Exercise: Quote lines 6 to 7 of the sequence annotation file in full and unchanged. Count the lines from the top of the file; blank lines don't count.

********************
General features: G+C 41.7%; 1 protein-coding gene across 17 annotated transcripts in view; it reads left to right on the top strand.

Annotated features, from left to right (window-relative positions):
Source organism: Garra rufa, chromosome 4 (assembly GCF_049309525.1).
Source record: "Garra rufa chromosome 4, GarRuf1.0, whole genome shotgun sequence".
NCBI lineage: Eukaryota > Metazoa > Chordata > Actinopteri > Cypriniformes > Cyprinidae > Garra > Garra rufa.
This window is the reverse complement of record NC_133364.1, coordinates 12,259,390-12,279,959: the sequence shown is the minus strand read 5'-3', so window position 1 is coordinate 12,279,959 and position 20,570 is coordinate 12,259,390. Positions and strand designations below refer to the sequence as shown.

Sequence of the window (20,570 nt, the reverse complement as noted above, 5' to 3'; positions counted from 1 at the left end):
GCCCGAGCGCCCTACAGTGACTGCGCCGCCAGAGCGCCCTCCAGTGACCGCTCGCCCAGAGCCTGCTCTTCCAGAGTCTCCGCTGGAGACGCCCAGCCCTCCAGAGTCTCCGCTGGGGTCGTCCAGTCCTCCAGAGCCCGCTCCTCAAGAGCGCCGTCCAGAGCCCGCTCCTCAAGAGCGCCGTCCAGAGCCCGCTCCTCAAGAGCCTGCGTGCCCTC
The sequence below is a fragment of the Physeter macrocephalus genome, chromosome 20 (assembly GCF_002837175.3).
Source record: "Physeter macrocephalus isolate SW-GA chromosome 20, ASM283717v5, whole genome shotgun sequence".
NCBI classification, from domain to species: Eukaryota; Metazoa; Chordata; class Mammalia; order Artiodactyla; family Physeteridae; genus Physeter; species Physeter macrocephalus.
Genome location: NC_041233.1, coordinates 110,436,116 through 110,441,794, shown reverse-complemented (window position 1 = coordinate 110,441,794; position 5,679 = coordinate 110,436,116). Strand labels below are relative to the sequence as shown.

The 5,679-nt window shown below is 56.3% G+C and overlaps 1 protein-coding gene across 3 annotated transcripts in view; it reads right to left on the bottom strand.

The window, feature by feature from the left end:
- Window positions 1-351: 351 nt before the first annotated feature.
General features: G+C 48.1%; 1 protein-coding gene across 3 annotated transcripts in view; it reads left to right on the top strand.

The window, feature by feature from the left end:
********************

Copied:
This window is the reverse complement of record NC_133364.1, coordinates 12,259,390-12,279,959: the sequence shown is the minus strand read 5'-3', so window position 1 is coordinate 12,279,959 and position 20,570 is coordinate 12,259,390. Positions and strand designations below refer to the sequence as shown.

Sequence of the window (20,570 nt, the reverse complement as noted above, 5' to 3'; positions counted from 1 at the left end):